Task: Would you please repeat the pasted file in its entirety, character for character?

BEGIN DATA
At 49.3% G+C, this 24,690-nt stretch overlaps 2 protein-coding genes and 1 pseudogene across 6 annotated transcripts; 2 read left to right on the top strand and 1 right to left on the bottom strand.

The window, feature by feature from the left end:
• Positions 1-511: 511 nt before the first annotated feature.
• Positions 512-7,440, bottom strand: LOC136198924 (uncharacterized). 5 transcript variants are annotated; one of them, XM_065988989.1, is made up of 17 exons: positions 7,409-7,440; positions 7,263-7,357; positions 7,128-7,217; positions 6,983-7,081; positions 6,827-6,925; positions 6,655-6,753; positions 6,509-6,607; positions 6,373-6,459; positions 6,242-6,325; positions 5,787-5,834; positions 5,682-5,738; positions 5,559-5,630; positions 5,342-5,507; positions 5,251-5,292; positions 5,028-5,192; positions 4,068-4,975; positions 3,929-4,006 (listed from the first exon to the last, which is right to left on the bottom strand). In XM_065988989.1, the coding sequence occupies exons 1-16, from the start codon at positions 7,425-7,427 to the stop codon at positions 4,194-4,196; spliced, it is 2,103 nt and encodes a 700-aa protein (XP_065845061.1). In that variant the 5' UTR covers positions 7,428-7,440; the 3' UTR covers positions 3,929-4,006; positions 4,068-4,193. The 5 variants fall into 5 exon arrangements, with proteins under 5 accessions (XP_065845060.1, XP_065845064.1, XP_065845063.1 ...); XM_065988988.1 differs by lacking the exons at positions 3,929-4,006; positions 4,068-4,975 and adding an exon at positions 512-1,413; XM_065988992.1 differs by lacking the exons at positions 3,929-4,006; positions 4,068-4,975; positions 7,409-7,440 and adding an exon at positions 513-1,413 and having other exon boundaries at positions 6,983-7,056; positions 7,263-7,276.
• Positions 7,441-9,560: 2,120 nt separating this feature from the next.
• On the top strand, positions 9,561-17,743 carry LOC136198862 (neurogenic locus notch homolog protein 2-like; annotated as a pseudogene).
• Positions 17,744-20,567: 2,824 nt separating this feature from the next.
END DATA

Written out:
At 49.3% G+C, this 24,690-nt stretch overlaps 2 protein-coding genes and 1 pseudogene across 6 annotated transcripts; 2 read left to right on the top strand and 1 right to left on the bottom strand.

The window, feature by feature from the left end:
• Positions 1-511: 511 nt before the first annotated feature.
• Positions 512-7,440, bottom strand: LOC136198924 (uncharacterized). 5 transcript variants are annotated; one of them, XM_065988989.1, is made up of 17 exons: positions 7,409-7,440; positions 7,263-7,357; positions 7,128-7,217; positions 6,983-7,081; positions 6,827-6,925; positions 6,655-6,753; positions 6,509-6,607; positions 6,373-6,459; positions 6,242-6,325; positions 5,787-5,834; positions 5,682-5,738; positions 5,559-5,630; positions 5,342-5,507; positions 5,251-5,292; positions 5,028-5,192; positions 4,068-4,975; positions 3,929-4,006 (listed from the first exon to the last, which is right to left on the bottom strand). In XM_065988989.1, the coding sequence occupies exons 1-16, from the start codon at positions 7,425-7,427 to the stop codon at positions 4,194-4,196; spliced, it is 2,103 nt and encodes a 700-aa protein (XP_065845061.1). In that variant the 5' UTR covers positions 7,428-7,440; the 3' UTR covers positions 3,929-4,006; positions 4,068-4,193. The 5 variants fall into 5 exon arrangements, with proteins under 5 accessions (XP_065845060.1, XP_065845064.1, XP_065845063.1 ...); XM_065988988.1 differs by lacking the exons at positions 3,929-4,006; positions 4,068-4,975 and adding an exon at positions 512-1,413; XM_065988992.1 differs by lacking the exons at positions 3,929-4,006; positions 4,068-4,975; positions 7,409-7,440 and adding an exon at positions 513-1,413 and having other exon boundaries at positions 6,983-7,056; positions 7,263-7,276.
• Positions 7,441-9,560: 2,120 nt separating this feature from the next.
• On the top strand, positions 9,561-17,743 carry LOC136198862 (neurogenic locus notch homolog protein 2-like; annotated as a pseudogene).
• Positions 17,744-20,567: 2,824 nt separating this feature from the next.